A column by Anne Paris, Ph.D.
I'm pleased to present the newest edition of the Book News column. Check out our newest book announcement, and be sure to email me at if you have a new book you would like for us to announce! Please include a brief description of the book, a link to where to buy, and a short (one paragraph) bio of yourself.
Ghosts in the Consulting Room: Echoes of Trauma in Psychoanalysis
Heather Ferguson, a psychoanalyst and faculty member at IPSS, NYC, announces her chapter, "Ghostly intrusions: Unformulated trauma and its transformation in the therapeutic dyad," in Ghosts in the Consulting Room: Echoes of Trauma in Psychoanalysis, from the Relational Perspectives Book Series, Routledge, 2016. This two volume book, including Demons in the Consulting Room: Echoes of Genocide, Slavery and Extreme Trauma in Psychoanalytic Practice, edited by Adrienne Harris, Margery Kalb, and Susan Klebanoff, is the project of an ongoing study group with Adrienne Harris.
Available on Amazon
Ghosts in the Consulting Room: Echoes of Trauma in Psychoanalysis is the first of two volumes that delves into the overwhelming, often unmetabolizable feelings related to mourning. The book uses clinical examples of people living in a state of liminality or ongoing melancholia. The authors reflect on the challenges of learning to move forward and embrace life over time, while acknowledging, witnessing and working through the emotional scars of the past. Bringing together a collection of clinical and theoretical papers, Ghosts in the Consulting Room features accounts of the unpredictable effects of trauma that emerge within clinical work, often unexpectedly, in ways that surprise both patient and therapist. In the book, distinguished psychoanalysts examine how to work with a variety of 'ghosts', as they manifest in transference and countertransference, in work with children and adults, in institutional settings and even in the very founders and foundations of the field of psychoanalysis itself. They explore the dilemma of how to process loss when it is unspeakable and unknowable, often manifesting in silence or gaps in knowledge, and living in strange relations to time and space.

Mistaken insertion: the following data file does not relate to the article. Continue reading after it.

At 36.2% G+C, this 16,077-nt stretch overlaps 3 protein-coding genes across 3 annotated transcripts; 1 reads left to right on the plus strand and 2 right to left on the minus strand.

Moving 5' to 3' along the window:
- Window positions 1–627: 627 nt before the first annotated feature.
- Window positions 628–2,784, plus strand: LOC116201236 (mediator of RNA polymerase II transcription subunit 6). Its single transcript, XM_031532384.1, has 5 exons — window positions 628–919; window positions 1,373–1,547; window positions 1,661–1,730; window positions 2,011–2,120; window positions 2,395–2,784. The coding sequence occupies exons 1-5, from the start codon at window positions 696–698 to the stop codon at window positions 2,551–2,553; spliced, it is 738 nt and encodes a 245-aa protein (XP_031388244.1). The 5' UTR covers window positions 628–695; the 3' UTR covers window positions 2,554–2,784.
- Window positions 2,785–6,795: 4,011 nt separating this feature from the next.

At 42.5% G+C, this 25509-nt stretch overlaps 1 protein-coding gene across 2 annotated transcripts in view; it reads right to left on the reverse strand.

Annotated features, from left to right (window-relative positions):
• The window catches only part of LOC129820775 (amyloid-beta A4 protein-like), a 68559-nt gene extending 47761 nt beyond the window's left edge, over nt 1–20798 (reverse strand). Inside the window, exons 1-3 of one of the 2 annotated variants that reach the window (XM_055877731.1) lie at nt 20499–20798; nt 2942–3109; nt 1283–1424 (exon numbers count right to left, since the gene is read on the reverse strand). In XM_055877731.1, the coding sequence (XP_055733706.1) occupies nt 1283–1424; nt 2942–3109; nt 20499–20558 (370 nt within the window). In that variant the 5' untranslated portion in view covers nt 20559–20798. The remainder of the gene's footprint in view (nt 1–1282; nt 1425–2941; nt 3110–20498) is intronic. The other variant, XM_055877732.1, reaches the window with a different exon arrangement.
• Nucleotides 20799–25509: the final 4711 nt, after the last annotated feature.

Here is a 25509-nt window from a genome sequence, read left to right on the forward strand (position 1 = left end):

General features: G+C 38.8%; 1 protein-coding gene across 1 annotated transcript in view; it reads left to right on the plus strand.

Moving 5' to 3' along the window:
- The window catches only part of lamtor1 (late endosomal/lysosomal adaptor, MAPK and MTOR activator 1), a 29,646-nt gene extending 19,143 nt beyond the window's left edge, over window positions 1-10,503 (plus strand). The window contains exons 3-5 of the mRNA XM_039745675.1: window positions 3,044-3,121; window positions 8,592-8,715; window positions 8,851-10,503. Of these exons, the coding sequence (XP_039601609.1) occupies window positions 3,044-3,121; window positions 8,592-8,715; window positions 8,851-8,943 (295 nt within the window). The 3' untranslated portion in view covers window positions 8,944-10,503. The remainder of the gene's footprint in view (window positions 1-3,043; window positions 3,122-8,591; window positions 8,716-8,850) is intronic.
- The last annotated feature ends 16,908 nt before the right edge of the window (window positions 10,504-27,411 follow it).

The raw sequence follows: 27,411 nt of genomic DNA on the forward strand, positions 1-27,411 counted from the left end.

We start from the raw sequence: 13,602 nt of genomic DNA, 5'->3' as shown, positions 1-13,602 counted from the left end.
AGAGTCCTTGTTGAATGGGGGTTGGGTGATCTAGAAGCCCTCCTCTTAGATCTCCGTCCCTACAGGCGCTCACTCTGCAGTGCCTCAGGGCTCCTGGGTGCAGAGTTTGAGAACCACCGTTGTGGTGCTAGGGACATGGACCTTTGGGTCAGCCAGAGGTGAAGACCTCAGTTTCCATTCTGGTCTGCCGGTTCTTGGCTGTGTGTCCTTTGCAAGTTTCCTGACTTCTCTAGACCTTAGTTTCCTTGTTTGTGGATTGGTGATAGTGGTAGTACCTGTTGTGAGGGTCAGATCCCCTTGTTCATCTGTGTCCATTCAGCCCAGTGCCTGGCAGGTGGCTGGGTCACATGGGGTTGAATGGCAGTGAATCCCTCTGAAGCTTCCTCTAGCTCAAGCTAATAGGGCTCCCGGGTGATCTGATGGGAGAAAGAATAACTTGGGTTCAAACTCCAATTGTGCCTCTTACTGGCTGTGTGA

Demons in the Consulting Room: Echoes of Genocide, Slavery and Extreme Trauma in Psychoanalytic Practice is the second of two volumes addressing the overwhelming, often unmetabolizable feelings related to mourning, both on an individual and mass scale. Authors in this volume explore the potency of ghosts, ghostliness and the darker, often grotesque aspects of these phenomena. While ghosts can be spectral presences that we feel protective of, demons haunt in a particularly virulent way, distorting experience, our sense of reality and our character. Bringing together a collection of clinical and theoretical papers, Demons in the Consulting Room, reveals how the most extreme types of trauma can continue to have effects across generations, and how these effects manifest in the consulting room. Essays in this volume consider traumas that have affected multiple generations of people, such as the Holocaust, experiences in the gulags, and the experience of slavery. Authors here consider the clinical challenges of working with the demonic force in severe childhood abuse and the effects of serious and prolonged physical injury and illness. Inevitably, there is in such difficult clinical work, the combined effects of hauntings in the analysts and in patients and often in the surrounding culture.